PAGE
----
Friday, July 23, 2010

Dead Calm directed by Phillip Noyce


It's July, it's sweltering and not a breeze is stirring. How about fixing an ice cold drink and stretching out on the couch to watch a chiller? Dead Calm is a reminder that there is very little protection from psychopaths out on the open ocean, and that no good deed goes unpunished.

Rae and John Ingram, an Australian couple who are coping with the death of their only child, decide to take their yacht out to sea for time alone together. They are far from land with no other vessel in sight when the wind dies down and the water becomes glassy and flat. They are satisfied to drift aimlessly for a few days and try to heal from their loss. Their privacy, however, is suddenly interrupted when John spots what appears to be a sinking ship in the distance and a person frantically rowing a dinghy toward the Ingrams' yacht. The stranger boards their boat in a complete panic. As John and Rae calm him down, he is gradually able to tell them that he is the only survivor of a chartered pleasure boat. The crew and all the other passengers have died of food poisoning and now the ship is sinking. But John, a levelheaded officer in the Australian Navy, senses that something is not quite right about this story. As soon as the exhausted man falls asleep, John locks him in the cabin and takes the dinghy to check out the sinking ship, setting in motion a heart-stopping chain of events.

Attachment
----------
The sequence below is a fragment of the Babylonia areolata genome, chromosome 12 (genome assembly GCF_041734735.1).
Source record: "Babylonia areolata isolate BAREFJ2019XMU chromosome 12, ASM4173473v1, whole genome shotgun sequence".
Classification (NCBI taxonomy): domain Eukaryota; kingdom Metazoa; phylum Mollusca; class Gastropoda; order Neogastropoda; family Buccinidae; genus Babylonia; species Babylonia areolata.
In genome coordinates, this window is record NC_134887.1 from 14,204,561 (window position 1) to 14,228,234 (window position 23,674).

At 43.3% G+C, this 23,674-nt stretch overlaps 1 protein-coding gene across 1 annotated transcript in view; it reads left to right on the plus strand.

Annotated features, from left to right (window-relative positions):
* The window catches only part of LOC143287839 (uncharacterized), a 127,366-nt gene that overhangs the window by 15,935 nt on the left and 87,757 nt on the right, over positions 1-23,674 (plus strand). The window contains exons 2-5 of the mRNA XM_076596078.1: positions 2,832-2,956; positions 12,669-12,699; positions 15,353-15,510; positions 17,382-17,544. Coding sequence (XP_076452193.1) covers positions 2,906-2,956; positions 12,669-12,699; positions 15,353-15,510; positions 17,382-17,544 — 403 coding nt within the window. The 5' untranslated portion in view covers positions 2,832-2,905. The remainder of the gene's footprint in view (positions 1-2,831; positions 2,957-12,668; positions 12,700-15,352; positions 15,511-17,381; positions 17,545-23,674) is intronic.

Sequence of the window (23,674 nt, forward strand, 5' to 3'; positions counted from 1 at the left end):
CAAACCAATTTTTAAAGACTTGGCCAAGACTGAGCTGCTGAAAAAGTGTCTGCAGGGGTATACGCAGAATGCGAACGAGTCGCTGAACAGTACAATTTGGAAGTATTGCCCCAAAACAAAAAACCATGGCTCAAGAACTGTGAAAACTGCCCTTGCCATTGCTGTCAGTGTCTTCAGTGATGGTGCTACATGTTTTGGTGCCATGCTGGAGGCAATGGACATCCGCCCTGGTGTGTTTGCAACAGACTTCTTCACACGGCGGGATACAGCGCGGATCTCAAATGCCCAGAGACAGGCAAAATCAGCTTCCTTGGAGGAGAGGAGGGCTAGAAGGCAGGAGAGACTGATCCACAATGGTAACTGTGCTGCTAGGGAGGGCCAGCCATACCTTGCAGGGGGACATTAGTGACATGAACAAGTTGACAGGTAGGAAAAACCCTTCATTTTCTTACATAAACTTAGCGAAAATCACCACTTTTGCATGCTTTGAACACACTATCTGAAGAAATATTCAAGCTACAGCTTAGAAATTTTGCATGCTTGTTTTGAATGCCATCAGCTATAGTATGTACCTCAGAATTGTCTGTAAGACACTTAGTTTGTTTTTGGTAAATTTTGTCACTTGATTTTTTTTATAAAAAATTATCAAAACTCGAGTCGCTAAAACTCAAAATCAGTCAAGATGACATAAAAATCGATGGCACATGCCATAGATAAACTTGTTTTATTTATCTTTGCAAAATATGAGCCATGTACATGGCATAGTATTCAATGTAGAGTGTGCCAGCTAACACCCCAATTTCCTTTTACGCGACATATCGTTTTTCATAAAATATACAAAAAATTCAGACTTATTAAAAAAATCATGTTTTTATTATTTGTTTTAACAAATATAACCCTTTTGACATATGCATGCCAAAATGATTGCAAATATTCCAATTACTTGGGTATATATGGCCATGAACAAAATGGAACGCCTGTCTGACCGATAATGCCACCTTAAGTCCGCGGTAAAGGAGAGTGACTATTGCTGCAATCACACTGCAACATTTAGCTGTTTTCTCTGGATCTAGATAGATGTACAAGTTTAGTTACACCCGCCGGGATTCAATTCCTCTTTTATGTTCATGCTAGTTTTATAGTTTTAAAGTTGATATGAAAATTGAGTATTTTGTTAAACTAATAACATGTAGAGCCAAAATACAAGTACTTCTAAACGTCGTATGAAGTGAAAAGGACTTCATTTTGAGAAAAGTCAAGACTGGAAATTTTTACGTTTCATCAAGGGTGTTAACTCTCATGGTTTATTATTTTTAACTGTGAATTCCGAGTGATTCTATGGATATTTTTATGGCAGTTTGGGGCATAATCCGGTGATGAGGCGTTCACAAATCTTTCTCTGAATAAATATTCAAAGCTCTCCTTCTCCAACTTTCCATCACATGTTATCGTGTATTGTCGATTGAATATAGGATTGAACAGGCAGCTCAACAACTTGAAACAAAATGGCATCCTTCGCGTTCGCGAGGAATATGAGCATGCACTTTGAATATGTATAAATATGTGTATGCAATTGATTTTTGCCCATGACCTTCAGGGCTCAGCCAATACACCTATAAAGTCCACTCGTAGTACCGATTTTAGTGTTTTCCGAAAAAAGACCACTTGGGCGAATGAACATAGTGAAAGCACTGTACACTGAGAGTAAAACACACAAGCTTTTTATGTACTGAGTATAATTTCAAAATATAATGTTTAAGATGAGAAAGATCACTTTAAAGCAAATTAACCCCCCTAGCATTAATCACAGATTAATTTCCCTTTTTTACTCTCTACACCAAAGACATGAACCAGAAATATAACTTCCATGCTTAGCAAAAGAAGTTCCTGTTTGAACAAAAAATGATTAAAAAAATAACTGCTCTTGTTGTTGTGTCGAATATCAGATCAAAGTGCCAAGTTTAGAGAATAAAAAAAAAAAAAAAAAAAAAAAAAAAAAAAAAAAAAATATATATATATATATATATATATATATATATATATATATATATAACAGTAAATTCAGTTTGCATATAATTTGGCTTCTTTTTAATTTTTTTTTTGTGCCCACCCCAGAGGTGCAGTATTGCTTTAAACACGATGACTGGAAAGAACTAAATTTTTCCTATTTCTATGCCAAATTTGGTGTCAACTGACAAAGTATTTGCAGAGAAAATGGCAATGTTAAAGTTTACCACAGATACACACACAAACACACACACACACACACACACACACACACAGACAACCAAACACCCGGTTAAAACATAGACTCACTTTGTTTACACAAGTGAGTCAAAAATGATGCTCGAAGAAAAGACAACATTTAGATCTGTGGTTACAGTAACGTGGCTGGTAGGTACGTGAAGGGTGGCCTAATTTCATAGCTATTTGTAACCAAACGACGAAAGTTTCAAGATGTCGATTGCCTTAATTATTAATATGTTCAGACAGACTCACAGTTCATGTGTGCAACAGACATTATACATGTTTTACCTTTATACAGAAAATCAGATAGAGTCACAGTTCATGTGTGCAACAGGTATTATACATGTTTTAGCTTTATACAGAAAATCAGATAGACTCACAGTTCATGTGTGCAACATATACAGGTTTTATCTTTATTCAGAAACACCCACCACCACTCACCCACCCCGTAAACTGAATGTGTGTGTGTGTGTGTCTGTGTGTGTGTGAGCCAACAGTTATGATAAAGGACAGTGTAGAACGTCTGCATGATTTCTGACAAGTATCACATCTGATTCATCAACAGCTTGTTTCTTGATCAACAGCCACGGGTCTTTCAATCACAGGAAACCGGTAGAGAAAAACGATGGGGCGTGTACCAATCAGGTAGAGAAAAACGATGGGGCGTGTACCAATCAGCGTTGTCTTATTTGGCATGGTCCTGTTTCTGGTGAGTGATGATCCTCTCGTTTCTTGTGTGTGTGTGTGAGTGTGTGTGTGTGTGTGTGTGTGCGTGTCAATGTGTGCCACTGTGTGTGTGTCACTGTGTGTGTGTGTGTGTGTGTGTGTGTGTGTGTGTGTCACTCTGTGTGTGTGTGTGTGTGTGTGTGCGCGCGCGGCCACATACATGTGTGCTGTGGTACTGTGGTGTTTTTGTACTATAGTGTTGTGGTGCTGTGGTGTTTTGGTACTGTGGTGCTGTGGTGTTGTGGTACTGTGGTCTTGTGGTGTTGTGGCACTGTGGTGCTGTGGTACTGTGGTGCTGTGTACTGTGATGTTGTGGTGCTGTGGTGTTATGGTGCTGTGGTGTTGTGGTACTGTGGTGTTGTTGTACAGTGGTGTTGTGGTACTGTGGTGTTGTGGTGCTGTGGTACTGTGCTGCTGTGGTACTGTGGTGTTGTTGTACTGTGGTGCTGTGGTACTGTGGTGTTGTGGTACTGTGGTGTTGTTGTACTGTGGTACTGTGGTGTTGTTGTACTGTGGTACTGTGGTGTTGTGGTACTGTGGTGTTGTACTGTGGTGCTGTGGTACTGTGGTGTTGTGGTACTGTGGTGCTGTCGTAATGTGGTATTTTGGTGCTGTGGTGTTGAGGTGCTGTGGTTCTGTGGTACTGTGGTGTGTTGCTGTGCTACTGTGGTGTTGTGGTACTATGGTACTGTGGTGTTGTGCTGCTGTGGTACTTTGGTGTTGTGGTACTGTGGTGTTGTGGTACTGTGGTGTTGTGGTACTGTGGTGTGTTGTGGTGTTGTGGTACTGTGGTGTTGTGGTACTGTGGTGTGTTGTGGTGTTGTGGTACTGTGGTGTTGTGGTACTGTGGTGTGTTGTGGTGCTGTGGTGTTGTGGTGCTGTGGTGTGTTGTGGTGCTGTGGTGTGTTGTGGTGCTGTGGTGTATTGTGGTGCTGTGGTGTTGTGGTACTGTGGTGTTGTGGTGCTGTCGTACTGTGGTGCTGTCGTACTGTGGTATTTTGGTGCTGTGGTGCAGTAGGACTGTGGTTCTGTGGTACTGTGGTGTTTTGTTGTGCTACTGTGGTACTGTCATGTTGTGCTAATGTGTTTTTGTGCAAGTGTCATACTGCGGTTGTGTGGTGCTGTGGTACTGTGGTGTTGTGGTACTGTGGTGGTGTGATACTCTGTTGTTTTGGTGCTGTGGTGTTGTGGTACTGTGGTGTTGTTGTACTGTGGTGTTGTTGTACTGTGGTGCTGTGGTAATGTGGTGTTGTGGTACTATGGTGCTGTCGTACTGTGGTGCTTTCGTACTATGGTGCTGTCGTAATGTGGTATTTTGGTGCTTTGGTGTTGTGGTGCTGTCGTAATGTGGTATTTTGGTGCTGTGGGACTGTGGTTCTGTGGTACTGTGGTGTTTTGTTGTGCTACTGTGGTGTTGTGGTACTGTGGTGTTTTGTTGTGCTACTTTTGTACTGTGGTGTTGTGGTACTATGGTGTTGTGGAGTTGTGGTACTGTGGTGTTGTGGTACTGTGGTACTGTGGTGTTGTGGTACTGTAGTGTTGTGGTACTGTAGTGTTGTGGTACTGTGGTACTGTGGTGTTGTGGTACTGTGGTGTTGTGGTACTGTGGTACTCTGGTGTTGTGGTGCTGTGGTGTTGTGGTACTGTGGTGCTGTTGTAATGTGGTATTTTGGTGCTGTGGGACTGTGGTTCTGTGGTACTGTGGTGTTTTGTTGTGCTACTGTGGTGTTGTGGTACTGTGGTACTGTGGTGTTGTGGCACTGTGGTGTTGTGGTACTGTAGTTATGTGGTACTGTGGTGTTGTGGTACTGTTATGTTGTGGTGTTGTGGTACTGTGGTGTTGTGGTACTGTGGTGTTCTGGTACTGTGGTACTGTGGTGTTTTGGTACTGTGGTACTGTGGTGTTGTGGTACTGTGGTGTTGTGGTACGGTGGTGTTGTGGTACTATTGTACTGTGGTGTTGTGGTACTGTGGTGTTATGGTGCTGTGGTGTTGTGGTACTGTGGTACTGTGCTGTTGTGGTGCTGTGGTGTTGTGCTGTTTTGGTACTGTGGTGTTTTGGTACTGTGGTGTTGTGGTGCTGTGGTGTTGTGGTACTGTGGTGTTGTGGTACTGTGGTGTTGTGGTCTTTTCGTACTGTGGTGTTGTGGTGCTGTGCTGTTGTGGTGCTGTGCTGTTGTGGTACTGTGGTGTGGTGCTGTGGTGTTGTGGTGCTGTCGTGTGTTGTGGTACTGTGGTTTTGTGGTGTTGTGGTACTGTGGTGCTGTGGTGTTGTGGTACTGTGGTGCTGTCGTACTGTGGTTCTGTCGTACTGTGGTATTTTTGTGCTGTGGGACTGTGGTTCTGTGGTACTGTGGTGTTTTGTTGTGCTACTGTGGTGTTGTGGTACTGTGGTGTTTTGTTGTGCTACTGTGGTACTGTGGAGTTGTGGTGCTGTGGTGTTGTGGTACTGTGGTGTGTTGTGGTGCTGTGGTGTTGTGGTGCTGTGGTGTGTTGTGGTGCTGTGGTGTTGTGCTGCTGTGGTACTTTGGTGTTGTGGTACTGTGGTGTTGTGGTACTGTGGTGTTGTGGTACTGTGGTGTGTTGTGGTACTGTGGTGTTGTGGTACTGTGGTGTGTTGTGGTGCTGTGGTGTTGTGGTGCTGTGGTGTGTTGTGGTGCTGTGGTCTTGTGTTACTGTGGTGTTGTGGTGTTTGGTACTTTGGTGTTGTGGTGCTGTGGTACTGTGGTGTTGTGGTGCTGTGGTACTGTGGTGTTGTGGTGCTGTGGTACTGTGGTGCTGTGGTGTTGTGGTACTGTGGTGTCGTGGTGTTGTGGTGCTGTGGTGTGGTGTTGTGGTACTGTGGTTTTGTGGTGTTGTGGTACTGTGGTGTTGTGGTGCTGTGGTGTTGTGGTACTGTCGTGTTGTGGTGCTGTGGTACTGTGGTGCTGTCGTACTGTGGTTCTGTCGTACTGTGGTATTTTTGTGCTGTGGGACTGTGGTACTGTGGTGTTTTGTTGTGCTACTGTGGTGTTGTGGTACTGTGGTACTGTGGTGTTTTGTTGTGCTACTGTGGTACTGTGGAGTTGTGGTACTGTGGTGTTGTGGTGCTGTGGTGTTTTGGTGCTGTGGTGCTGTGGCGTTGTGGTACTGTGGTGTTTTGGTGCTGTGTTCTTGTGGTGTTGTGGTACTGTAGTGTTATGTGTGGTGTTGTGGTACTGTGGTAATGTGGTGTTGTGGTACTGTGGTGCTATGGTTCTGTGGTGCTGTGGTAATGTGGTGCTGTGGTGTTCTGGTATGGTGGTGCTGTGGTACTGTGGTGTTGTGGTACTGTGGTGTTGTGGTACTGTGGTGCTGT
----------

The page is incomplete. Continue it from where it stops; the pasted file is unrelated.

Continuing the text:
In spite of the fact that this movie is over twenty years old, it has a very timeless feel to it. It was filmed on Australia's Great Barrier Reef, so the scenery consists almost entirely of mesmerizing ocean shots. Rae and John, played by Nicole Kidman and Sam Neill, are glamorous, capable and a treat to watch. Billy Zane, who later played Rose's cruel fiance in James Cameron's Titanic, couldn't be more perfect as a mentally unstable charmer who finally goes over the edge. Search the VBPL catalog for Dead Calm. If you enjoy suspense at sea, you might want to read And the Sea Will Tell, Vincent Bugliosi's gripping true crime work about murder in the Pacific.

No comments: